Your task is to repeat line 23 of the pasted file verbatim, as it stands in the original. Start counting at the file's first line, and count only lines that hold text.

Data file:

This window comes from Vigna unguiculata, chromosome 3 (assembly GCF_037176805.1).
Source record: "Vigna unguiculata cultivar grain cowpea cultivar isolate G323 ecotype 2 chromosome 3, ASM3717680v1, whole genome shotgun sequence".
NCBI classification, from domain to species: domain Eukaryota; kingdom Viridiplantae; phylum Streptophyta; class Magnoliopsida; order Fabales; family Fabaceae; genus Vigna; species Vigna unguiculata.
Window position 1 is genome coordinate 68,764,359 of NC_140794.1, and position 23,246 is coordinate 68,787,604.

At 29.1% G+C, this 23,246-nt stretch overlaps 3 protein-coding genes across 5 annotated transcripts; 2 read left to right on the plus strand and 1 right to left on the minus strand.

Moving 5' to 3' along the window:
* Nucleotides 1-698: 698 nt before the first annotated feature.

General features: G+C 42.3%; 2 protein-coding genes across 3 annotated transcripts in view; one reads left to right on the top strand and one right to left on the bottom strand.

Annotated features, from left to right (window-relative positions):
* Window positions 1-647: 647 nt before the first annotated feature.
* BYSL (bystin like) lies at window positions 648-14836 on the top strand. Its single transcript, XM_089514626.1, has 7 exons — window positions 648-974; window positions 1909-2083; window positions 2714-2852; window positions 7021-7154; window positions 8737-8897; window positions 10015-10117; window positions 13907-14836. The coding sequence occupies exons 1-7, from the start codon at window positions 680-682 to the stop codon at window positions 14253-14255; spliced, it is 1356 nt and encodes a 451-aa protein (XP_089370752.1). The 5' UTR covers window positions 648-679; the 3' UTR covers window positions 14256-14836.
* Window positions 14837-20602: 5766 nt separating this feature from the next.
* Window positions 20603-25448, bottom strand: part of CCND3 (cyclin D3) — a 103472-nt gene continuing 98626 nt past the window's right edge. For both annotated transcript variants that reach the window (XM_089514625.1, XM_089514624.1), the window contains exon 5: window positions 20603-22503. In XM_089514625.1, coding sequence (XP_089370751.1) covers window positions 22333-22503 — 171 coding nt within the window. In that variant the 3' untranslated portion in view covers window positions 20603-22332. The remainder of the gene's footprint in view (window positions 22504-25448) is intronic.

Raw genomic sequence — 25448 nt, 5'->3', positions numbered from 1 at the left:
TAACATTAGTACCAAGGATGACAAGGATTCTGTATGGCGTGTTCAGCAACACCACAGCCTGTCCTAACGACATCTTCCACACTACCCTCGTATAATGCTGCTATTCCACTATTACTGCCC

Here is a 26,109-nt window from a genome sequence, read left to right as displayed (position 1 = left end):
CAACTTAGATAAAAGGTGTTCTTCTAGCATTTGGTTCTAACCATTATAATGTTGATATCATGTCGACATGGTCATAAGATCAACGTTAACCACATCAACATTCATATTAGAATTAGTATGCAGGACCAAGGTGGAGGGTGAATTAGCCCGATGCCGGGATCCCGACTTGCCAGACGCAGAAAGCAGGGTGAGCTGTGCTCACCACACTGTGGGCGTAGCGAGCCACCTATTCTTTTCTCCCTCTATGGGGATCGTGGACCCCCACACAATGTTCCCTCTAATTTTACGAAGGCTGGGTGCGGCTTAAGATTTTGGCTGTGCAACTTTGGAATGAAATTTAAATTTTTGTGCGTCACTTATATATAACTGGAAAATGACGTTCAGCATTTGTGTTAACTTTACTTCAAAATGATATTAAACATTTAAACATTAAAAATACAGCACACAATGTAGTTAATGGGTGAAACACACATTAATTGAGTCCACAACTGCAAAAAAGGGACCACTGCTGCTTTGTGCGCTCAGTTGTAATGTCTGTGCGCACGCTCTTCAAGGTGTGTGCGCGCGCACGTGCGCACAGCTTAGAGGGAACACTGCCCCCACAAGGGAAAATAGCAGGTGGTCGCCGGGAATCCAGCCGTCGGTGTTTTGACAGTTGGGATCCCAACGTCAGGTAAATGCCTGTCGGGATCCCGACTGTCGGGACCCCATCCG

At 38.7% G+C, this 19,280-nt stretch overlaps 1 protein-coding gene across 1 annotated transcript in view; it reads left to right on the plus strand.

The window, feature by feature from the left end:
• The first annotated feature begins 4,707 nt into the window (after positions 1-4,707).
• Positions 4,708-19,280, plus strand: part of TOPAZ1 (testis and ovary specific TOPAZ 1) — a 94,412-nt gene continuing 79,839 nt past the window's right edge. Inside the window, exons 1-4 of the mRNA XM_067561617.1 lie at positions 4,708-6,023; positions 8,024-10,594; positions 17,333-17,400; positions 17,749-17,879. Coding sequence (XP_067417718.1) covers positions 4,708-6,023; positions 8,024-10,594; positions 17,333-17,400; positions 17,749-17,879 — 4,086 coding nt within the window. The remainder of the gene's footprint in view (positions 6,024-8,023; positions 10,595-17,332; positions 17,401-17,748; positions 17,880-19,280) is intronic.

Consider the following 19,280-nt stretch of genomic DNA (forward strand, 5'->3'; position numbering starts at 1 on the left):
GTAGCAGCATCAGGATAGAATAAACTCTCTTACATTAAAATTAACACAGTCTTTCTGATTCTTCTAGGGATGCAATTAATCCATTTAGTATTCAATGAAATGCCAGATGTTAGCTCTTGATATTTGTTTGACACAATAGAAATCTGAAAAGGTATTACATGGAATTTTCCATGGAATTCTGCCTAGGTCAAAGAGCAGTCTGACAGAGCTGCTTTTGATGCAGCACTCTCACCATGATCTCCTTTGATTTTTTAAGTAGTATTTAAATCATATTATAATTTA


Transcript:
GTAGCAGCATCAGGATAGAATAAACTCTCTTACATTAAAATTAACACAGTCTTTCTGATTCTTCTAGGGATGCAATTAATCCATTTAGTATTCAATGAAATGCCAGATGTTAGCTCTTGATATTTGTTTGACACAATAGAAATCTGAAAAGGTATTACATGGAATTTTCCATGGAATTCTGCCTAGGTCAAAGAGCAGTCTGACAGAGCTGCTTTTGATGCAGCACTCTCACCATGATCTCCTTTGATTTTTTAAGTAGTATTTAAATCATATTATAATTTA